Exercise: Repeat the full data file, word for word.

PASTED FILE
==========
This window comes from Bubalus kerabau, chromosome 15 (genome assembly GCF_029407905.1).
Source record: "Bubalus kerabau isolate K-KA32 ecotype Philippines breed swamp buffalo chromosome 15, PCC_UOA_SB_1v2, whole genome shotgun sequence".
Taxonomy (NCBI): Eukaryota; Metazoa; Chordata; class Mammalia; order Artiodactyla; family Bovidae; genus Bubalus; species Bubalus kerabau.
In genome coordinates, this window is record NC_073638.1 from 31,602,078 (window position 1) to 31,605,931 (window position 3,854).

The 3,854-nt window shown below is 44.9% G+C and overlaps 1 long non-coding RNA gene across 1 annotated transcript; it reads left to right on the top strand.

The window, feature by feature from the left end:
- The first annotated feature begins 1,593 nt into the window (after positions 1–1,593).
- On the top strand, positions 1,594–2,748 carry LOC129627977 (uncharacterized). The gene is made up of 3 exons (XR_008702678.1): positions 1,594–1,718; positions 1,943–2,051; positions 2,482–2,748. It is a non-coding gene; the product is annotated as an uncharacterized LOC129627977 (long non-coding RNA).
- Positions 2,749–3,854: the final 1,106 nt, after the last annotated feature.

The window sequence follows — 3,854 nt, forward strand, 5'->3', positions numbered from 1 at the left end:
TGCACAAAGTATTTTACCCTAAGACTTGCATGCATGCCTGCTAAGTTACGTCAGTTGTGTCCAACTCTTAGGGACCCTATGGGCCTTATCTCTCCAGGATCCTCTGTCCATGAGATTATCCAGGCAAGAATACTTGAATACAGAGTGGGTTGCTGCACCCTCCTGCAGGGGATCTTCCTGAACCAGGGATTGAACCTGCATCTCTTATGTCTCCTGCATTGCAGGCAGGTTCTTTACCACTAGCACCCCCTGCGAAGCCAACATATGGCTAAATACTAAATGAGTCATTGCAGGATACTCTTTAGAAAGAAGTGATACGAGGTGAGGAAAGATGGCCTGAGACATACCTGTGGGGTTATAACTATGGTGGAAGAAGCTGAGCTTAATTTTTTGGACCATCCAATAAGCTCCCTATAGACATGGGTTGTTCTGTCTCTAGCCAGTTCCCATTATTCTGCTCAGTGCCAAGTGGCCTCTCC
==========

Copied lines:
This window comes from Bubalus kerabau, chromosome 15 (genome assembly GCF_029407905.1).
Source record: "Bubalus kerabau isolate K-KA32 ecotype Philippines breed swamp buffalo chromosome 15, PCC_UOA_SB_1v2, whole genome shotgun sequence".
Taxonomy (NCBI): Eukaryota; Metazoa; Chordata; class Mammalia; order Artiodactyla; family Bovidae; genus Bubalus; species Bubalus kerabau.
In genome coordinates, this window is record NC_073638.1 from 31,602,078 (window position 1) to 31,605,931 (window position 3,854).

The 3,854-nt window shown below is 44.9% G+C and overlaps 1 long non-coding RNA gene across 1 annotated transcript; it reads left to right on the top strand.

The window, feature by feature from the left end:
- The first annotated feature begins 1,593 nt into the window (after positions 1–1,593).
- On the top strand, positions 1,594–2,748 carry LOC129627977 (uncharacterized). The gene is made up of 3 exons (XR_008702678.1): positions 1,594–1,718; positions 1,943–2,051; positions 2,482–2,748. It is a non-coding gene; the product is annotated as an uncharacterized LOC129627977 (long non-coding RNA).
- Positions 2,749–3,854: the final 1,106 nt, after the last annotated feature.

The window sequence follows — 3,854 nt, forward strand, 5'->3', positions numbered from 1 at the left end:
TGCACAAAGTATTTTACCCTAAGACTTGCATGCATGCCTGCTAAGTTACGTCAGTTGTGTCCAACTCTTAGGGACCCTATGGGCCTTATCTCTCCAGGATCCTCTGTCCATGAGATTATCCAGGCAAGAATACTTGAATACAGAGTGGGTTGCTGCACCCTCCTGCAGGGGATCTTCCTGAACCAGGGATTGAACCTGCATCTCTTATGTCTCCTGCATTGCAGGCAGGTTCTTTACCACTAGCACCCCCTGCGAAGCCAACATATGGCTAAATACTAAATGAGTCATTGCAGGATACTCTTTAGAAAGAAGTGATACGAGGTGAGGAAAGATGGCCTGAGACATACCTGTGGGGTTATAACTATGGTGGAAGAAGCTGAGCTTAATTTTTTGGACCATCCAATAAGCTCCCTATAGACATGGGTTGTTCTGTCTCTAGCCAGTTCCCATTATTCTGCTCAGTGCCAAGTGGCCTCTCC